Feb. 10, 1923 — April 29, 2017
Agnes “Aggie” Scholastica Terhaar, 94, died April 29, 2017.
She was born February 10, 1923, in Cottonwood, Idaho, to Vincent and Anna Duman.
She is preceded in death by parents; son, Bob; sisters and brothers Mary LaChapelle, Alfred Duman, Regina Wilbur, Dominic Duman, Harold Duman, Gregg Duman, John Duman, and Vince Duman; daughter-in-law, Sharon Nofziger Terhaar.
She is survived by husband of 69 years, John Terhaar of Corvallis; sons and wives, Ron and Nancy Terhaar of Albany, Gregg and Jan Terhaar of Sisters, Jim Terhaar and Kelly Esterbrook of Bend; sisters, Frances Pieper of Akron, Colorado, Elizabeth “Betty” Kuther of Bend, Catherine “Casey” Brockamp of Corvallis, and Patricia Seubert of Shelby, Montana; and grandson, Kelly Crowther.
According to a sister, Aggie was always the “go-to girl” of the family, a leader who could do anything that needed done. Already an excellent seamstress at age 15, she made the dresses for her younger sisters. Years later she made wedding dresses for three of them.
Aggie epitomized the pioneering spirit when she left home as a teenager for Portland to find better opportunities. She found work in the Pendleton Woolen Mills for much better wages than were available back home and soon had other family members migrating to Oregon, eventually including her parents who resettled the family in Mt. Angel.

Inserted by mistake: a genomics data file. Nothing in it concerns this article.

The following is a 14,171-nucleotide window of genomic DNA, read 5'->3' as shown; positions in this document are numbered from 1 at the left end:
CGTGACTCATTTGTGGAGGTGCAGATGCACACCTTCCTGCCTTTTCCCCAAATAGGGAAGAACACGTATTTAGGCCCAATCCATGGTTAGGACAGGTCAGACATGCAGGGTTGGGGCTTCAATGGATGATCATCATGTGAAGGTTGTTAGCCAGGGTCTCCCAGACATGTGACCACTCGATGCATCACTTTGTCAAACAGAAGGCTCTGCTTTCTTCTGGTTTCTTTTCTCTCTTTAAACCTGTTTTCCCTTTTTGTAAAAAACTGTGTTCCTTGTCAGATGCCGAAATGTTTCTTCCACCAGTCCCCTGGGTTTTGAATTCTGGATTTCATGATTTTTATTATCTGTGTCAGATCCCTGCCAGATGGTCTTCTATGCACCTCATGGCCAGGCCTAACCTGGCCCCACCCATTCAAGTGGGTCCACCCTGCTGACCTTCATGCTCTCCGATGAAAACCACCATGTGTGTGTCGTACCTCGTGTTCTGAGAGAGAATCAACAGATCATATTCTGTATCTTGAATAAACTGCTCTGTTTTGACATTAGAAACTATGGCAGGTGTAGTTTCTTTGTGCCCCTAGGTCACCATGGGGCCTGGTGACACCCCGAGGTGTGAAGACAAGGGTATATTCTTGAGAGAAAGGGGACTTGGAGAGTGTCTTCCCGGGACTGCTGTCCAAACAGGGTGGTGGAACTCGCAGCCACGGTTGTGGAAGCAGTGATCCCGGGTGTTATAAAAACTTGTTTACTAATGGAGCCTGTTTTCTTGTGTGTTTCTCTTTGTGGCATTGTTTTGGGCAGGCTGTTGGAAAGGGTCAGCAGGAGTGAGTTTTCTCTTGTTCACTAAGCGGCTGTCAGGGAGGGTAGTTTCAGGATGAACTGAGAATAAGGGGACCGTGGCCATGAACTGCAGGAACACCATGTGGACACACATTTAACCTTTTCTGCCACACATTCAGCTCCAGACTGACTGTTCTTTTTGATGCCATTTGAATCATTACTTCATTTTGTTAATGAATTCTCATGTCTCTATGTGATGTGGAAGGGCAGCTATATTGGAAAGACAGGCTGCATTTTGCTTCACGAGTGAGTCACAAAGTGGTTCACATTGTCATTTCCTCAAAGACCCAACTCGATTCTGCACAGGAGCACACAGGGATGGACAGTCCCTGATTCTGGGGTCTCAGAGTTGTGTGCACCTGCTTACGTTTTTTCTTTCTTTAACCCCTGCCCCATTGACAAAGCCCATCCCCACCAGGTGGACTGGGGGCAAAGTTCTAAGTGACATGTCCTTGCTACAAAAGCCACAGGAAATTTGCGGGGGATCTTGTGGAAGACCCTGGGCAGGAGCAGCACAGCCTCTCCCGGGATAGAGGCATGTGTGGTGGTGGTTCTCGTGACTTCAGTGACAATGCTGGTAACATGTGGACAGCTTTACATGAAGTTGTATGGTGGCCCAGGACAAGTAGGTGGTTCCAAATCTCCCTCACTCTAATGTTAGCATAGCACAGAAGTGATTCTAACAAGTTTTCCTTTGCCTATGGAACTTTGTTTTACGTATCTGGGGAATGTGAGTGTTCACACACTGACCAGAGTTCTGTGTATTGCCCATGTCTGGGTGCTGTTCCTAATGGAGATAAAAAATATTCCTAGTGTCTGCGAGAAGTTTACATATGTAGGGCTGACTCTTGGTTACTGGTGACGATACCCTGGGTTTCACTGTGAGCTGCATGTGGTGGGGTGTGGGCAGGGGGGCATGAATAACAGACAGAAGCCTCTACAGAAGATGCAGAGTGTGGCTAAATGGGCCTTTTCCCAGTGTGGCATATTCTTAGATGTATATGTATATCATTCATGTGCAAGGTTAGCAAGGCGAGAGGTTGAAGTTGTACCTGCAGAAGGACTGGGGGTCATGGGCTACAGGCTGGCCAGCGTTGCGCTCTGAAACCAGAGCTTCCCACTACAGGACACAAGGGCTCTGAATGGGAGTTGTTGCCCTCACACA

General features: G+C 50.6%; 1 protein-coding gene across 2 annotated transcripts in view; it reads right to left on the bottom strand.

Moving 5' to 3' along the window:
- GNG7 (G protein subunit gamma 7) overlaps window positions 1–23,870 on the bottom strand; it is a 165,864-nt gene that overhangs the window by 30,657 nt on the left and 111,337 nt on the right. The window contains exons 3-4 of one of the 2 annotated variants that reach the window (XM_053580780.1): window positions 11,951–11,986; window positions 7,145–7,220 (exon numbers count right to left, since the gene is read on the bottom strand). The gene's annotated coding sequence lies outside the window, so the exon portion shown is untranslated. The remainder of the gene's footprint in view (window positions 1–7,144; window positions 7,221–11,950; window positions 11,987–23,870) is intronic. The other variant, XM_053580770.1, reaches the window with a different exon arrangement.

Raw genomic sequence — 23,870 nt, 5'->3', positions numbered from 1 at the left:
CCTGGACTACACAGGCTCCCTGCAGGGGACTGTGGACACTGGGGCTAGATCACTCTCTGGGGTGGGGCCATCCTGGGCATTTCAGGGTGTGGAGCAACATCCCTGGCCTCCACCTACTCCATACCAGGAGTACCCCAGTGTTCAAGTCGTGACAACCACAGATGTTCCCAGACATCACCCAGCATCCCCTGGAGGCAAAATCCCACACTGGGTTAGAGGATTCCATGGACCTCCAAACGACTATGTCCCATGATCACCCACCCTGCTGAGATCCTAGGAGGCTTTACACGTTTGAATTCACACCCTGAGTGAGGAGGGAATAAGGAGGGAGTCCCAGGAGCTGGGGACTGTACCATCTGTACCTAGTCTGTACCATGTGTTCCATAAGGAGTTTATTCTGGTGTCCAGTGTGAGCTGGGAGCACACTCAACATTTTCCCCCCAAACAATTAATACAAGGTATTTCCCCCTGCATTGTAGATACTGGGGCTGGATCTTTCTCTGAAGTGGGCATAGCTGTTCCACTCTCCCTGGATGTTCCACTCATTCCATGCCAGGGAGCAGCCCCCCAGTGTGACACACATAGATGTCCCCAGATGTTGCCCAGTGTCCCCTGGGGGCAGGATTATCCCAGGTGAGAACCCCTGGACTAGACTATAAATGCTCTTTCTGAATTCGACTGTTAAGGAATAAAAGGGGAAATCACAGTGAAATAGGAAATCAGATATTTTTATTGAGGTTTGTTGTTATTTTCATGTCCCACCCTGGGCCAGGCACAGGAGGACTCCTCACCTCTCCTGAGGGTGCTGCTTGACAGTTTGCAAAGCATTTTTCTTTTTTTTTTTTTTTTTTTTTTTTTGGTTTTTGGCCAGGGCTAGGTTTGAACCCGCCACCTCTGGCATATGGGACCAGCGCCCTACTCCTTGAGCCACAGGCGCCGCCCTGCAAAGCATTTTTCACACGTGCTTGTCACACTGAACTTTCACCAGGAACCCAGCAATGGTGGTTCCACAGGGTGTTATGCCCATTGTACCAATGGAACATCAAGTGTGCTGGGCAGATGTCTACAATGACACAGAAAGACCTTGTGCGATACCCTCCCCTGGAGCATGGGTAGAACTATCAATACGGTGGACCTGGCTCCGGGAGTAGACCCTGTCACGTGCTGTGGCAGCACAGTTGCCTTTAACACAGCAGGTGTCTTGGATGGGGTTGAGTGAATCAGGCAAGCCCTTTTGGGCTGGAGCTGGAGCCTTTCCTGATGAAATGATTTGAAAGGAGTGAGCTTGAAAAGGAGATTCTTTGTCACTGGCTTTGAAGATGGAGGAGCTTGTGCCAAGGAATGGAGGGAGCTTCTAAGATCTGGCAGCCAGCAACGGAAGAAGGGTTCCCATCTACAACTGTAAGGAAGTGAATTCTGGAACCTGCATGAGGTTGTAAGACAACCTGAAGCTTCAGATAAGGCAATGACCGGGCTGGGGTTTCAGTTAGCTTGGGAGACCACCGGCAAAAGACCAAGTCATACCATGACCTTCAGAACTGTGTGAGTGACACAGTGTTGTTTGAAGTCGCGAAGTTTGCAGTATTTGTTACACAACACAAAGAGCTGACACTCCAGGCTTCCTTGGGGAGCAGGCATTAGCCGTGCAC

As WWII began, she became a “Rosie the Riveter” working in the war effort. In her case, “Aggie the Welder” spent time welding the “Liberty Ships” in the shipyards of Portland’s Oregon Ship Building Corporation. The picture included is of Aggie’s ID badge from the shipyards, found among her keepsakes.
When the war ended, she went from ship builder to family builder. She married John and started her family. In the early 1950’s, they bought and operated a laundry near the Oregon State College campus.
She loved family and enjoyed many happy holiday get-togethers and family picnics.
She was dedicated to St. Mary’s Catholic Church, serving as Parish Council President for two years. She was instrumental in starting the Corvallis court of The Catholic Daughters of America and was its first Regent. She then proceeded to sew all the ceremonial robes and the banner for the organization in order to save money for the new organization.
In the 1980’s and 90’s, she took up bowling and became quite good at it. For many years she taught bowling at Highland Bowl to youngsters who wanted to learn.
This is just a peek at a few events in 94 well lived years.
Services will be at St. Mary’s Catholic Church, 501 NW 25th St. Corvallis on Friday, May 5, with Rosary beginning 10:15 a.m. and the Funeral Mass at 11 a.m.